If not for its people, WebEngage would be any other startup. Ankit and I, still, spend a good chunk of our time in building our team and culture. We are a people first company. Customers come in next. Everybody else, is a distant third. Read more about our culture code here and here. Or, hear it from our very own folks below:

Got appetite for more? You can listen to Ankit or me too.

Other than people, customers are the next big asset we have built at WebEngage. Such is the level of trust we have built that fierce competitors in the same geogrpahy use our product without blinking an eye or questioning data security. We are now powering customer engagement on over 30,000 websites globally. Around the same time next year, we’ll be on 100K websites. Beat that!

For me the journey couldn’t have been more fulfilling. I feel more excited about our future every day. I still lose track of time and personal responsibilities when I am at work. My 8 year old DELL Latitude is still my best mate. I still enjoy getting my hands dirty whenever I get an opportunity to code. I still try to quit smoking. I have managed to cut down the use of curse words in public. Sadūüė¶

Being the ringmaster at WE is a 24×7 task in itself. I hardly get anytime outside of my own job. Despite that, I am trying to give back to the community in as many ways as I can.

What’s going on at WebEngage?
Last 12 months have been about organization building. On the operations side, we have gotten our sales and support engine in place. On marketing, we kicks anybody’s ass when it comes to creating great quality content. On product, alongside building new capabilities, we made our data stack future ready. We’d soon be releasing an “extension store”, gallery, event based targeting and bunch of other cool things inside WE.

To mark the occasion, we gave the world AppEngage!

What is AppEngage?
AppEngage is mobile marketing automation 2.0 ‚Äď we‚Äôll take you beyond the usual event tracking and push notification products. AppEngage will build enriched profiles for anonymous users and customers using your app. We‚Äôll track behaviour and interests to build user profiles. Once you segment these users, we‚Äôll help you automate engagement and communication across their entire life-cycle. You can use in-app messages, push notifications, emails, text messages, mobile web push and snail mail as the medium of communication.

We are aggressively building AppEngage and rolling out features every week for beta customers. If you wish to get early access, we are giving away a few private beta invites. Request access.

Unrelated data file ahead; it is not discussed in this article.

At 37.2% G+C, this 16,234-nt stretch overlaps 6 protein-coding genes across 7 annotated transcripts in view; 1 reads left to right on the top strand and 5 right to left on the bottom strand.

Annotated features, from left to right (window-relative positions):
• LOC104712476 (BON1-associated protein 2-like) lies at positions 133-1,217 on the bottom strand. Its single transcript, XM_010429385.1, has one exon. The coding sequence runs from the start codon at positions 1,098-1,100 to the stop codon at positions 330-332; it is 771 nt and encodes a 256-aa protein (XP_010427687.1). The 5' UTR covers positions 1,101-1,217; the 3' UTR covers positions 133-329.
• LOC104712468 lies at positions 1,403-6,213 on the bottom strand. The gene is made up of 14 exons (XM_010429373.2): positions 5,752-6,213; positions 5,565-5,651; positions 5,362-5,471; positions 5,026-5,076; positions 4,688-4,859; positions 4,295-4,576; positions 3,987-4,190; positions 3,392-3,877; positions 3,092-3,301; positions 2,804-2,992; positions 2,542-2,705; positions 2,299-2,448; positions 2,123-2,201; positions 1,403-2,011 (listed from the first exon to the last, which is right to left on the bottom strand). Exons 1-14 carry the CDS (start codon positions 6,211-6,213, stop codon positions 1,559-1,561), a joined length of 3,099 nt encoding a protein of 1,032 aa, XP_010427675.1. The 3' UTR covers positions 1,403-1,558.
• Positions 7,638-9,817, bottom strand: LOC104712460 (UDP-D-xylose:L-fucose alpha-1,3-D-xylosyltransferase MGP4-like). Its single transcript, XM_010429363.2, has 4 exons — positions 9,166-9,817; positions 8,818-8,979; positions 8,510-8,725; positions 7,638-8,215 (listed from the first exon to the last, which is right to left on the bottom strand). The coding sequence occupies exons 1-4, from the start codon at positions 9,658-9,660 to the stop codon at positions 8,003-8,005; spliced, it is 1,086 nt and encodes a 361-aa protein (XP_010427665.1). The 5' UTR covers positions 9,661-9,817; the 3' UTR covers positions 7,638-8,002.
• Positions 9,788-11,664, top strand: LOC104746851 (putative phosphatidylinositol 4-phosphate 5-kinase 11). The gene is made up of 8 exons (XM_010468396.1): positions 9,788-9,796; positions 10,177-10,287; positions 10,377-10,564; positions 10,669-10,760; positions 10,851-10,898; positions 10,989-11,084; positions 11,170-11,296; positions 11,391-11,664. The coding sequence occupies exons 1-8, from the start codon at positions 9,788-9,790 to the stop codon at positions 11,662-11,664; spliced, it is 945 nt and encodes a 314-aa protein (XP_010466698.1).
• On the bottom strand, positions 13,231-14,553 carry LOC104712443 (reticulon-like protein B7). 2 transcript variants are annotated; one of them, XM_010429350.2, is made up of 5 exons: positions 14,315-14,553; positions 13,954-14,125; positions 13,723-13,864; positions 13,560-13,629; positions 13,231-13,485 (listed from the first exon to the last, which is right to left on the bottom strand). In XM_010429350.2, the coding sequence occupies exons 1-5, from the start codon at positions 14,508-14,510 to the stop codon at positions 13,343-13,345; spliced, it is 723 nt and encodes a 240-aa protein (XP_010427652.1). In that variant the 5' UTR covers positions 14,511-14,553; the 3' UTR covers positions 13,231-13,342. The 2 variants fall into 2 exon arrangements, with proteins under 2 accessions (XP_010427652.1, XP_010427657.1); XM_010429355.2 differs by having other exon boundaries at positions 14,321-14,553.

What’s next?
My team is in a “crazy build phase” right now. I am extremely excited about the stuff we are creating. There’s a lot of data and insights that we’ll power you, the customer, with. In another 2 months from now, you’d see us in a brand new avatar. If you are an existing customer willing to get a peek, drop me a note.

Finally …
Wherever I go, whoever I meet – the term WebEngage evokes emotions; Emotions that revolve around commitment, dedication, passion and respect. I am 32 and, thus far, that’s my biggest achievement. I thank each one of you for being the great evangelist you have been. Your help and support counts.

Last 4 years were about learning, executing and growing. Next 4 will be about winning. At WebEngage, we are now bigger, better and hungrier than ever before.

– Avlesh

P.S: Thanks to the nice folks at Super for getting those people videos made.

The Curse Of Knowledge

Earlier this month, at the WebEngage office, we hosted¬†iSpirt’s latest roundtable on “product positioning and messaging“. During the course of this meetup, a very interesting term was coined –¬†The Curse Of Knowledge.

This¬†phrase came up during¬†the discussion¬†when¬†founders were trying to explain their offering and highlight the problems they faced w.r.t¬†product positioning. Almost everyone struggled to “position” their product accurately in front of the small audience in that room. The problem was evident – how on earth would the rest of the world get it right, if people in that room struggled?